The French Turmoil- Vive La France! Part 7: Le Décapité One

After missing a couple weeks of this entertaining series, we’re ready to get to the exciting part of The French Revolution: when people start to die left and right over stupid reasons! Next week or so we’ll have a fabulous half essay on Robespierre and an exciting post on The Reign of Terror.

King Louis XVI, one of the most known figureheads of French History, is also one of the most unlucky leaders of his time. At first, he was popular – with the region seeing him as a young, fit new leader with divine rights. However, as the end of the Old Regime approached and the young King’s world fell apart around him, he proved to be an unfit leader and faced that fact at the guillotine in 1793. Although King Louis was a popular symbol at first, with the people being fairly happy, his overall downfall was his impact on French society overtime.  While he and his wife’s own personalities didn’t help their case, with Marie Antoinette sneering “let them eat cake” when told the people had no bread, it was their popularity overtime that ended their reign.

In the year of 1789, the Estates-General was called to solve the financial crisis of France, due to foreign wars. King Louis XVI had hoped to be able to place a tax upon the second class in order to perhaps lighten the load on France’s economic foundation. However, the second class, the Nobles, did not want to lose their precious privileges. While the second class argued to keep their privileges against taxes, nobody could agree on how to vote for the issue, since the last meeting was about one hundred and seventy five years before. The third class wanted more representatives, even though it wouldn’t matter since each class had one vote to the matter, and the first and second class (the two smaller but more important parties) would have voted against it, leaving the popular vote unread. Thus, King Louis first showed that he wasn’t a good leader, and the Estates-General meeting of 1789 failed. This is when the third estate, the largest class of 97%, saw that perhaps their king wasn’t quite fit to be in charge.

Newspapers put down King Louis XVI soon afterwards, and eventually Louis had absolutely no power, giving in to the people’s every whim. They wanted something, he refused, they threatened to kill him, and he’d agree. When a group of women went to the market and saw no food or bread, they marched to Versailles and demanded the royal family move to Paris to fix it. Lots of violence ensued, and the King was told it was his responsibility to feed the people even though the people were puppeting him at this time. This, for one, changed the course of the revolution, showing everyone he really wasn’t a good leader, by compromising everything at this point and doing what women and children told him too. The people watched as their economy collapsed and financial Hell nipped at the country’s heels, and immediately blamed King Louis. As time moved on and things got worse, the country grew more and more angry with Louis and placed him in a terrible, “ugly” cassel. This is what started the final chain reaction that would lead to King Louis XVI’s eventual decapitation and death.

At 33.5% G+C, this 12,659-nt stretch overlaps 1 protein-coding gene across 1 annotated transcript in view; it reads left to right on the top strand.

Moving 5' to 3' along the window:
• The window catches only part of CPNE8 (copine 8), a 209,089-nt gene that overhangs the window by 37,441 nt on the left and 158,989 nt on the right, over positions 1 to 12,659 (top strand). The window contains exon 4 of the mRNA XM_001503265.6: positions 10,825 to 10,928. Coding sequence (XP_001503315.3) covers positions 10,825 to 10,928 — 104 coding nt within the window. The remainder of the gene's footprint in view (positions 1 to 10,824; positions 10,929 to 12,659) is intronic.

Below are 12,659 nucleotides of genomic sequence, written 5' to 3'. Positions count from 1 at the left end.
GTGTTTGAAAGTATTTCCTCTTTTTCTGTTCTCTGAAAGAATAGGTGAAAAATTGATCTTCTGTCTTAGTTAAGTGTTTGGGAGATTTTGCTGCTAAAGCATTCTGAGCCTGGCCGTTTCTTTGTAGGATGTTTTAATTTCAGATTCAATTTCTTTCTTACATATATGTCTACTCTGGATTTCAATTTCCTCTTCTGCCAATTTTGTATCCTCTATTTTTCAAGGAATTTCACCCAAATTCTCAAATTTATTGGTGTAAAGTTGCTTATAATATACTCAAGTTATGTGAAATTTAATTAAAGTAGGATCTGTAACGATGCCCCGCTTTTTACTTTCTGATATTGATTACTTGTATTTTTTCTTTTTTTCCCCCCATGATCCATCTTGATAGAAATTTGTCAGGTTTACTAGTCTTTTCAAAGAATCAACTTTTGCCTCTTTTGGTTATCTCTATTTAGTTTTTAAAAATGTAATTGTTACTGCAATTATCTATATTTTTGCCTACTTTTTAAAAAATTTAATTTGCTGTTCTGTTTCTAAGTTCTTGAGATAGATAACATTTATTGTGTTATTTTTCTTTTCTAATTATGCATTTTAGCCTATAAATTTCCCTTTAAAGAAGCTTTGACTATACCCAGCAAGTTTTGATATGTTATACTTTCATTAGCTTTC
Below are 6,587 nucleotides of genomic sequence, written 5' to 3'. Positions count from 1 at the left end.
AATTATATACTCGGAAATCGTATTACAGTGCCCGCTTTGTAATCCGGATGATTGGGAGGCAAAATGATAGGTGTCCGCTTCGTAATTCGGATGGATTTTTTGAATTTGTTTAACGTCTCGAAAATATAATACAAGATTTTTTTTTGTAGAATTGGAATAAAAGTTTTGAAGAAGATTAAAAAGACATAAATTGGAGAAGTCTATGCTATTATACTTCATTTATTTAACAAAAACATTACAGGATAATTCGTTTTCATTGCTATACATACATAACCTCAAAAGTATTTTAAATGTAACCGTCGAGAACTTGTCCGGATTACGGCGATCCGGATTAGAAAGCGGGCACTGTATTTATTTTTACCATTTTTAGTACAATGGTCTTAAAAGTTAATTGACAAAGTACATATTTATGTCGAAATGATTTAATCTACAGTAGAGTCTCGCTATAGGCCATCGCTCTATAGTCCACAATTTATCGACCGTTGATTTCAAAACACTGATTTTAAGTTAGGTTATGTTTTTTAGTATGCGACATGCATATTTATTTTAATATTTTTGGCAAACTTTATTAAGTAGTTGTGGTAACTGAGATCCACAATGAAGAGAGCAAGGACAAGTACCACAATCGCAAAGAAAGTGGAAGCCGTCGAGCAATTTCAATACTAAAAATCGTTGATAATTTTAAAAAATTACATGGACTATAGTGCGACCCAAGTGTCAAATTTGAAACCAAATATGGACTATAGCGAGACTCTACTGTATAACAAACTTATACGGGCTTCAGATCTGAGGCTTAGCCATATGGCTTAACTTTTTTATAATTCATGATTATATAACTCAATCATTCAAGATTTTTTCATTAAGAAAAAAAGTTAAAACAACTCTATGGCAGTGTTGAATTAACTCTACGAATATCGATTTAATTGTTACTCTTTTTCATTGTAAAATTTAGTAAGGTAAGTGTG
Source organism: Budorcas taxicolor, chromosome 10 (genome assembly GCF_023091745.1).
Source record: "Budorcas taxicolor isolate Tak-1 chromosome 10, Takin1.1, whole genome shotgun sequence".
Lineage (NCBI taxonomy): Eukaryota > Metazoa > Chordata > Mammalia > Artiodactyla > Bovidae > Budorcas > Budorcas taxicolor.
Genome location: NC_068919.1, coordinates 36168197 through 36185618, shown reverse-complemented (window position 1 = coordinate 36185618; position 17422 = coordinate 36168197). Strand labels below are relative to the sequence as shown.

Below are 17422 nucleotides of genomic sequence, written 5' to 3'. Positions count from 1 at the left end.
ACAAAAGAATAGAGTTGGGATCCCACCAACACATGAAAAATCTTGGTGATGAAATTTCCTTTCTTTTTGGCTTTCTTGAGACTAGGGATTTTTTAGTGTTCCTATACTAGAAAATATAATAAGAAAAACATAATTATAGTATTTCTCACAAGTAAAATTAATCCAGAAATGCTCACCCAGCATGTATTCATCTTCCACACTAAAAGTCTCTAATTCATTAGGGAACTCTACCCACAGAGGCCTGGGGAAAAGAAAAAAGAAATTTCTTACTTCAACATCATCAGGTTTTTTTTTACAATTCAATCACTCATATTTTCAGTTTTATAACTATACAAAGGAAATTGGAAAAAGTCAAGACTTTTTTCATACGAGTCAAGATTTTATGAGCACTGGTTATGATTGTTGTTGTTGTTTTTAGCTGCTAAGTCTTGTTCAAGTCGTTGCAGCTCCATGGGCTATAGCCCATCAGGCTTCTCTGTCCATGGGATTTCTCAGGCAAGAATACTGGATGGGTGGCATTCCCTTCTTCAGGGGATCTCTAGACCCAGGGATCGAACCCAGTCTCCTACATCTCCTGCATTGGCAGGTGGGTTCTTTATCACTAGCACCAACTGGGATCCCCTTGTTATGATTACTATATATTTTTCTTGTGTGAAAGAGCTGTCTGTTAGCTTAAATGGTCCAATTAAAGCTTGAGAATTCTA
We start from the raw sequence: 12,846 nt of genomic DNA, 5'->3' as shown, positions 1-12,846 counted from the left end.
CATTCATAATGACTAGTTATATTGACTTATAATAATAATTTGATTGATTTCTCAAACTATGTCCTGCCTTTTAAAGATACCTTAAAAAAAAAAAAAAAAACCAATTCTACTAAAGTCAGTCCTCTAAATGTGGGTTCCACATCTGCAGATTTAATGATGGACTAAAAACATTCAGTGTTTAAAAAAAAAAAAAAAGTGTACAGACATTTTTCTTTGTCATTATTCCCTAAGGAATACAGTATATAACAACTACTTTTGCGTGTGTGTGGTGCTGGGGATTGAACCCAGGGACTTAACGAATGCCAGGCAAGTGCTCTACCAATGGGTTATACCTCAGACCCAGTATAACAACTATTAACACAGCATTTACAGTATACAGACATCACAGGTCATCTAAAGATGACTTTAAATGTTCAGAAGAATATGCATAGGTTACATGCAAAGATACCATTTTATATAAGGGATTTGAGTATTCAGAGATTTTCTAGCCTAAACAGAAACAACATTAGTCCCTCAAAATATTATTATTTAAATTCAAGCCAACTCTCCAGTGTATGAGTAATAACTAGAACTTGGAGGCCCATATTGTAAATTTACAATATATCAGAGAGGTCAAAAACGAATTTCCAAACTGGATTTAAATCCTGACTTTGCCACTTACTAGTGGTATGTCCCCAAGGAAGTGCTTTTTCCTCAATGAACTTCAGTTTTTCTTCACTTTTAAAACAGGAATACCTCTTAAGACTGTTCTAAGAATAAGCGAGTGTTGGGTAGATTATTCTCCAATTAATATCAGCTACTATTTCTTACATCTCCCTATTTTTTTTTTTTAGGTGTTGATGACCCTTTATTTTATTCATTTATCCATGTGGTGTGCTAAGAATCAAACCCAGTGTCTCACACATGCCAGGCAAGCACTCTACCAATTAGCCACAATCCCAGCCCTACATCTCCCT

Radical revolutionaries and nobles began organizing resistance to the revolution, so a revolution against the revolution, due to their loss of power, and religion pursued against the country as catholics openly attacked protestants. This is when King Louis XVI grows anxious about the revolts, and sneaks out with his family to Varmes, a smaller city outside the capital of France, Paris. His main goal was to slip into Austria, a nation against France, and flee from the unstable, yet growing, revolution around him. Which is when he is seen and recognized from the national coin, and dragged back to Paris. Soon discovered that he was trying to leave France and  the growing issues around him, and even worse the fact the country he planned on fleeing to was a main enemy to the French people (and even worse, their Revolution), was enough for a speedy trial. Which is when his popularity in his own country went to an all time low, and the people decided they no longer needed him as their very own monarchist puppet.

King Louis XVI, once popular and loved in the Kingdom of France, faced a serious downfall caused by economic, financial and political affairs. Many events, including the Estates-General and March to Versailles, proved to the people of the revolution that he was an unfit leader, and caved in when oppressed. King Louis’s personality had nothing to do with the downfall (even though one could say Marie Antoinette’s attitude didn’t help the situation), and his eventual downfall was lead to the issues that broke his popularity and leadership in the eyes of his people. Thus, the French Revolutionaries could destroy the symbol of power and continue fighting for their causes – which would eventually lead to Maximilien Robespierre and the Reign of Terror.

That’s it for this week. Vive La France!

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